Volunteers struggling to revive neglected pet cemetery - WNEM TV 5

Volunteers struggling to revive neglected pet cemetery

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(Source: WNEM) (Source: WNEM)
BANGOR TOWNSHIP, MI (WNEM) -

A local pet cemetery is falling into disrepair.

Families who buried their animals in the Bay County Pet Cemetery are furious and want to know why the property has been neglected.

People tried to help maintain the property, but they only made it worse.

Bill Sexton is well aware of the challenges the cemetery goes through. He spent the summer of 2015 cleaning it up after his daughter begged him to volunteer his landscaping business.

Two years later he's not surprised to hear someone destroyed thousands of dollars of head stones while trying to mow over-grown weeds.

Sexton said it's a tough job to manage and years of neglect have caused the stones to sink.

"There's just blocks for headstones. So when you're doing this you can't see them," Sexton said.

The weeds are more than 4 feet tall and make it impossible to clean up in one day.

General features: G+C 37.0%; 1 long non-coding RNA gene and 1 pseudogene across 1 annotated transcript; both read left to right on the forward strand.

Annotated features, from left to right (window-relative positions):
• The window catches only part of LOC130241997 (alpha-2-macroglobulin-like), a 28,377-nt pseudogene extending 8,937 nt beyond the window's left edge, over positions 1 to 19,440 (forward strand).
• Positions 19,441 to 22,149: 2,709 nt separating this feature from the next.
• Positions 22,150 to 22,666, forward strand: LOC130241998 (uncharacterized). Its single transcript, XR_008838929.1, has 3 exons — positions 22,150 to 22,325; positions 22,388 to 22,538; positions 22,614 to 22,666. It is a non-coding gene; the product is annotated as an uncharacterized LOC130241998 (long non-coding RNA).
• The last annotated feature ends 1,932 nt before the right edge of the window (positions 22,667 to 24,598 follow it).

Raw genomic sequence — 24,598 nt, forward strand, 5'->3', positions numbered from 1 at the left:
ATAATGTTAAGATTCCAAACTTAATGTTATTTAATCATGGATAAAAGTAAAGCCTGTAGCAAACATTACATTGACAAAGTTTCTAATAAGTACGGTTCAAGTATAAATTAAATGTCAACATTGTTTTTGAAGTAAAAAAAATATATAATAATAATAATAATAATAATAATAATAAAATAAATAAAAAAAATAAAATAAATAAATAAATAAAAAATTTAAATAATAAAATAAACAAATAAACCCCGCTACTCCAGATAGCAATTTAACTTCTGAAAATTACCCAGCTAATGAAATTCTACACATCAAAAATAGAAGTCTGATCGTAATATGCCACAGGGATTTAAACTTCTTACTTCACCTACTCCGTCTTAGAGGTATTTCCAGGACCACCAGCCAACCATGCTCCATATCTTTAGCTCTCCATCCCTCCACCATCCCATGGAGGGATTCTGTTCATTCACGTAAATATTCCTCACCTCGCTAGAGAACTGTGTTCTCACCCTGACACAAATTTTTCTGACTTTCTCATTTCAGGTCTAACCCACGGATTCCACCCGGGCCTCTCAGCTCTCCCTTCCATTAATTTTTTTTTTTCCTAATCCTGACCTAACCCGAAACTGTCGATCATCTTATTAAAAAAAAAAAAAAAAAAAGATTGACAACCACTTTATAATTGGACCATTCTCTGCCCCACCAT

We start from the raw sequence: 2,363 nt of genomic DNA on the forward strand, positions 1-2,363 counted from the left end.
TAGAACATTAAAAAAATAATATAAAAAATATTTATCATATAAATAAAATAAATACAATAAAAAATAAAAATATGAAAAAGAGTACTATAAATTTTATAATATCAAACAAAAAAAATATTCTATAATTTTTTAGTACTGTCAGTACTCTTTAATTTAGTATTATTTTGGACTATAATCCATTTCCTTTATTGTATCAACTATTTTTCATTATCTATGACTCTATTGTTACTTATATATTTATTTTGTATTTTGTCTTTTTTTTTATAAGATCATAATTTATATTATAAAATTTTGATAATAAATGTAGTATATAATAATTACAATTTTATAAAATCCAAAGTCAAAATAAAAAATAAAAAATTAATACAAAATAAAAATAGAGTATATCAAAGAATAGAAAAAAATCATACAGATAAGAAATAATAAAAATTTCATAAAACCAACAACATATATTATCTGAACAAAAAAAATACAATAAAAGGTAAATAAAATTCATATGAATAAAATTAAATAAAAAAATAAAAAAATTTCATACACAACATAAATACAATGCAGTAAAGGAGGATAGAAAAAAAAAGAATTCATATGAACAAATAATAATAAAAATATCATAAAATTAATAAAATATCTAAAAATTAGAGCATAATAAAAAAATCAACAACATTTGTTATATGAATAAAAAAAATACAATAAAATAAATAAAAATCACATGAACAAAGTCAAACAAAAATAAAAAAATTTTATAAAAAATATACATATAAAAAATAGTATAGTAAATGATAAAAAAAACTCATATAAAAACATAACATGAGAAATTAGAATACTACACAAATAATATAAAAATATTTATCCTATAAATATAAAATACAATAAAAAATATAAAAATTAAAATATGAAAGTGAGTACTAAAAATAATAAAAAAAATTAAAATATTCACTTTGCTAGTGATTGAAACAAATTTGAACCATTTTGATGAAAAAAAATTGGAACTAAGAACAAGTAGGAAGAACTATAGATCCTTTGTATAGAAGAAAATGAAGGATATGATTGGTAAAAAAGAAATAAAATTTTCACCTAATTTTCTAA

TV5 took the tough questions to Bangor Township Supervisor Glenn Rowley. He said no one technically owns the property.

With no one maintaining the cemetery, an unknown caretaker stepper forward to offer his services.

"I don't have the man power to maintain the properties that the township actually owns. So when I had somebody come forward and say 'hey I want to do this.' We were ecstatic," Rowley said.

TV5 reached out to the man taking responsibility for the cemetery, but has not heard back. However, he posted his goals for the property on Facebook.

The new caretaker said he is just trying to clean it up, but volunteers said he did more damage than good.

Sarita Bills volunteers her weekends cleaning up the pet cemetery since she buried her dogs there.

After her mower and weed whacker broke, the property became overgrown and in need of more volunteers.

She took the time to mark out each grave site to prevent this sort of damage.

"It was really heartbreaking to see someone just mowed right through and went and destroyed so much and so many years of work," Bills said.

Despite her disappointment, Bills hopes an organization can buy the property to prevent accidents like this in the future.

Sexton wants to begin volunteering again, but until the fight for ownership ends the future of the cemetery is up in the air.

"I hope somebody can take this thing over and get this thing organized. So it's you know, where it should be," Sexton said.

Rowley said because the township doesn't own the property he is not sure it can be sold.

He said the group that previously owned the cemetery no longer exists so the township is exploring its options on how to fix the situation.

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